by Timothy Dyson 


I never knew my birth mother
yet, she gave me more than life
On a small velvet turntable
six babies put out for choosing
The young post-war couples
came at appointed times

From Captain Kangaroo
on to the Three Stooges
Mighty Mouse saved the day
and Topcat pranced away
Bunny Rabbit stole carrots
who knew what Greenjeans did
And Prince Valiant stood tall
on the pre-teen ledge

Come back, Shane
bring an extra horse for JFK
Help us, Davy Crockett
in this wilderness of signals
Splattered into consciousness
like sock-hoppers collapsed
On a broken carousel

I saw the brave new worlds
burst one night on Mission Beach
Drinking a Pabst Blue Ribbon
with a girl named Connie
Her mother’d gone nuts
after raising seven kids with
Her drunk husband who drove
a Sealtest ice cream truck

After the pychedelics came
that pale face of Dylan Thomas
So too with good old Rimbaud
and Yeats’ wild swans
Went gliding down Elizabeth River
towards the unharboring sea
The search began at that moment
where was the joy forever

Though I can’t explain it
the answer was in simple acceptance
In dried petals of Japanese
lillies pressed in first communions
Beneath a-bomb moonbeams
our fortune foretold
When the medium became
the message of exploding Apollo

Rockets aimed at one infinity
at some cosmos of no importance
That must be conquered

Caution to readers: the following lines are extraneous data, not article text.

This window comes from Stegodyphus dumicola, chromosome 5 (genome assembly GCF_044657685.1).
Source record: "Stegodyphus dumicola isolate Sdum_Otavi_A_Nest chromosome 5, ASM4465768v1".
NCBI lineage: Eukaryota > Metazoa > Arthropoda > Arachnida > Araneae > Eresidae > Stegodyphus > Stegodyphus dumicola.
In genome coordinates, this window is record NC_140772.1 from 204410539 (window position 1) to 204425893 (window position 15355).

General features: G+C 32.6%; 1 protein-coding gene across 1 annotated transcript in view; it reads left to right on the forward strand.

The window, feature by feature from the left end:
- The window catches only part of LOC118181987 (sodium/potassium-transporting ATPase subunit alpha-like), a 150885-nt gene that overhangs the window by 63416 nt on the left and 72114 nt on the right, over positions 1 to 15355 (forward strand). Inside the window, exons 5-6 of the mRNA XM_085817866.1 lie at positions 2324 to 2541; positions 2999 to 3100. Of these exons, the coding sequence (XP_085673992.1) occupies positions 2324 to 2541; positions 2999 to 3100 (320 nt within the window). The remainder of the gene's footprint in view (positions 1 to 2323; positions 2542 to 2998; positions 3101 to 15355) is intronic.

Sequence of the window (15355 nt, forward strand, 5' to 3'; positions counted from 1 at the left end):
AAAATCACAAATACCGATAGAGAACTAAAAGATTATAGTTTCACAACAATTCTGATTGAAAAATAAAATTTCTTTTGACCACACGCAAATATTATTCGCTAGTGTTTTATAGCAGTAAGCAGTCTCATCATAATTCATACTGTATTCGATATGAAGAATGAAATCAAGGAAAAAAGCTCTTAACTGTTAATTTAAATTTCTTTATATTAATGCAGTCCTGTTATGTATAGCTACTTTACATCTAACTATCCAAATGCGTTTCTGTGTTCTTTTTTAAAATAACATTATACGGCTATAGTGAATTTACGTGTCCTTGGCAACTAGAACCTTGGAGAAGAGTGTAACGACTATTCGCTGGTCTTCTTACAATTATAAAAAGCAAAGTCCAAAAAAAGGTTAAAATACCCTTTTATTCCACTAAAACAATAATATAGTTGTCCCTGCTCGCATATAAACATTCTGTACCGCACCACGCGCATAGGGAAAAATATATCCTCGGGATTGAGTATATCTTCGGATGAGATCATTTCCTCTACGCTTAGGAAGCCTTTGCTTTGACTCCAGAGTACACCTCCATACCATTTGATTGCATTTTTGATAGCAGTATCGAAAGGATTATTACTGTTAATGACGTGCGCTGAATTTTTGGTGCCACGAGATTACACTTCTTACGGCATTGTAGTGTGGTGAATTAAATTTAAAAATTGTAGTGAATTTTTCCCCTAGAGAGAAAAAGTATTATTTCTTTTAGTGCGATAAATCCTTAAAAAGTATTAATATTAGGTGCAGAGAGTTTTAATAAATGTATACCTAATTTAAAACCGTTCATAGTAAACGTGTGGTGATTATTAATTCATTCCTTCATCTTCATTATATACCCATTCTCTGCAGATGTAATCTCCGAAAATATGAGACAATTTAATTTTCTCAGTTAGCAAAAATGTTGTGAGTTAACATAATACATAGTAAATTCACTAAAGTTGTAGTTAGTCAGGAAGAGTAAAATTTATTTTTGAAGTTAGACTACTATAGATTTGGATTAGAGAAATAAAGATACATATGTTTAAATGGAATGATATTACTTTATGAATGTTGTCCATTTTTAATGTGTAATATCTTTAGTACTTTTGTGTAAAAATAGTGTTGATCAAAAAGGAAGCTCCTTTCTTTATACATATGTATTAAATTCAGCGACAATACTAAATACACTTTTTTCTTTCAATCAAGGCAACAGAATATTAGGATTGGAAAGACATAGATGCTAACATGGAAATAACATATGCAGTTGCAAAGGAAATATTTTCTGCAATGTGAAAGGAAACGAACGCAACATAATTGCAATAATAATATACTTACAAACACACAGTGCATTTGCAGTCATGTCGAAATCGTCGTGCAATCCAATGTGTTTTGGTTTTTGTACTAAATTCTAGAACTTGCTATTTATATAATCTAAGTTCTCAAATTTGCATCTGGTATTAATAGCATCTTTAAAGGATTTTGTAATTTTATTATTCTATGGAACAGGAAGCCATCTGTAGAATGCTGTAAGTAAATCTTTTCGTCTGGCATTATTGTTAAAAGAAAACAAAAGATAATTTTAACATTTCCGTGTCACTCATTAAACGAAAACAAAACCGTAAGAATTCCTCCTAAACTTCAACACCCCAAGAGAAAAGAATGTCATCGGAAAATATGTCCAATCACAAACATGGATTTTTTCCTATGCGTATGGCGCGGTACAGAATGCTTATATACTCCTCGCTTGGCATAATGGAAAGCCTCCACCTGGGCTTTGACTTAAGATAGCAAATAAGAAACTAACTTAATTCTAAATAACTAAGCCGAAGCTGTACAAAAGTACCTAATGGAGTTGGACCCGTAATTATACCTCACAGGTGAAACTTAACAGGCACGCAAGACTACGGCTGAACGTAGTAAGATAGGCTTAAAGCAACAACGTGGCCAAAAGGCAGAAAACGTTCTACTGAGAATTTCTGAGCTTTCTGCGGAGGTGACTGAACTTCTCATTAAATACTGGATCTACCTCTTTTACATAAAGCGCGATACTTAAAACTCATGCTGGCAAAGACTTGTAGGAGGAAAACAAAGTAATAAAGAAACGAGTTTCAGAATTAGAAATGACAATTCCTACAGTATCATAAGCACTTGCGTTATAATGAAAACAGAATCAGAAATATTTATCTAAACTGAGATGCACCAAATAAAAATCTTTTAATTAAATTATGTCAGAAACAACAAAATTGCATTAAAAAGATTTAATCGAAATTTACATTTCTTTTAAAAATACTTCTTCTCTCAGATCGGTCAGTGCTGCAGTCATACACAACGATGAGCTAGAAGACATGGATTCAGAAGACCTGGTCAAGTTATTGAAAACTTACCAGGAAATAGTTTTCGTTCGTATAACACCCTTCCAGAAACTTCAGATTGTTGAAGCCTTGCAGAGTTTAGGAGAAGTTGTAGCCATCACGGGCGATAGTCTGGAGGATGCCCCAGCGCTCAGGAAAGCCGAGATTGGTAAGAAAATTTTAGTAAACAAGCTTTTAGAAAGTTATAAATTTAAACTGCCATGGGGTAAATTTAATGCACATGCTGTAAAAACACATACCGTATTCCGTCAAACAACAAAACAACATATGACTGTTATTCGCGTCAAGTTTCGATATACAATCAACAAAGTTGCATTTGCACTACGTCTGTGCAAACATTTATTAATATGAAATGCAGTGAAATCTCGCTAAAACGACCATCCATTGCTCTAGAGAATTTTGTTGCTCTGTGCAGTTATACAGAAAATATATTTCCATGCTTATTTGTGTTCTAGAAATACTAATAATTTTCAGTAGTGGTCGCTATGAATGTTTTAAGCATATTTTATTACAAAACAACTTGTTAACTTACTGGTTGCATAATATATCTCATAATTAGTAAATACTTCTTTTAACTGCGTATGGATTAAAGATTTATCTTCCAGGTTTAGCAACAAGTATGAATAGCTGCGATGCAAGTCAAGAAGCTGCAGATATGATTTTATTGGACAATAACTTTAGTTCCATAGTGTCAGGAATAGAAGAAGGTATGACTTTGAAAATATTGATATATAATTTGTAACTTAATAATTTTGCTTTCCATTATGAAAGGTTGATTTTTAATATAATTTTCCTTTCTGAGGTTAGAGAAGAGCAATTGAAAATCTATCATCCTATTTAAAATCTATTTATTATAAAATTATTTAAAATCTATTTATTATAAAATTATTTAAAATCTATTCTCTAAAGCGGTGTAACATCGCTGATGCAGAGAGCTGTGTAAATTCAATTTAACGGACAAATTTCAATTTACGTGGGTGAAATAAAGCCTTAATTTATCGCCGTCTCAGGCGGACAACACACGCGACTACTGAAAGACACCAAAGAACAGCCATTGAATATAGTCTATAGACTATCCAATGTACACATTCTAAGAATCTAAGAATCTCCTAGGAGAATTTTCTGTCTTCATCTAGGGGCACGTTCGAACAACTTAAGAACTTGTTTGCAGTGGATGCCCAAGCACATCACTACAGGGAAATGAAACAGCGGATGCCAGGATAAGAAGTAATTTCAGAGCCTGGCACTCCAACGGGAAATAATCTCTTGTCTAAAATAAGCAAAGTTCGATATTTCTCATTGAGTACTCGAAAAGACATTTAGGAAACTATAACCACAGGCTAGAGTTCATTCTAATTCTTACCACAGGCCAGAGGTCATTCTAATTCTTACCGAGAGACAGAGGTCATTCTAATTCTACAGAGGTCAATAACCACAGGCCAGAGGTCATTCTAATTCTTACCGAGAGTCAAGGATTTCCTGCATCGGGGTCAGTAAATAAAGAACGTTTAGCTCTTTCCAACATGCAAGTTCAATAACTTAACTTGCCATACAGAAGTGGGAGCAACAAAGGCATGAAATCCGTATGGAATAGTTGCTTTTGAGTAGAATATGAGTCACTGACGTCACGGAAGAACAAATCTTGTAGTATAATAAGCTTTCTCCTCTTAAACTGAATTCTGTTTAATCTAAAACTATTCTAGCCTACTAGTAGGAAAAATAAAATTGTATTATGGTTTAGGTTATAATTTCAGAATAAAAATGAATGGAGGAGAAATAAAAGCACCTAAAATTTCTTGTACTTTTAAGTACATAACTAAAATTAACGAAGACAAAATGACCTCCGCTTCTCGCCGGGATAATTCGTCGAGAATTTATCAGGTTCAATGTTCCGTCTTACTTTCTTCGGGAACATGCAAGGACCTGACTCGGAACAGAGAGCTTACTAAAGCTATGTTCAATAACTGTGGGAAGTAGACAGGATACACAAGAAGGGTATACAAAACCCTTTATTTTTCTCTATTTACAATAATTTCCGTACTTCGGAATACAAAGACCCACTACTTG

and the pictures beamed back
shone with interstellar
clarity and foolish assignation
The naming of the heavens
the collections of dust


And though his country had no need of kings
He descended the golden stair
Within the steel palace framed in self-
Enhancing gazes of glass
And but two steps behind came
The third queen of Slovenia
A new Helen on the parapets of improbability
Were these the false gods of prophecy
Or just the flesh anomalies
Wandering the wasteland of just desserts


In a northern prefecture
beneath the holy mountain
the Jizo statues smile down
on the descendants

The older woman
who dwells in both worlds
speaks to the living
for the dead

They call this place
land of the broken lines
where death and dreamers
converse so freely

The eighty eights
five small, elderly widows
come each year
to be near the bones

And, always in Spring,
the perfume of rebirth
greets them here
with a ghostly kiss

About the Author:

Tim Dyson

Retired from corp HR and took up the life of a poet/fisherman. Many poems published in a variety of publications. Married to my beautiful spouse for thirty five years and life is good.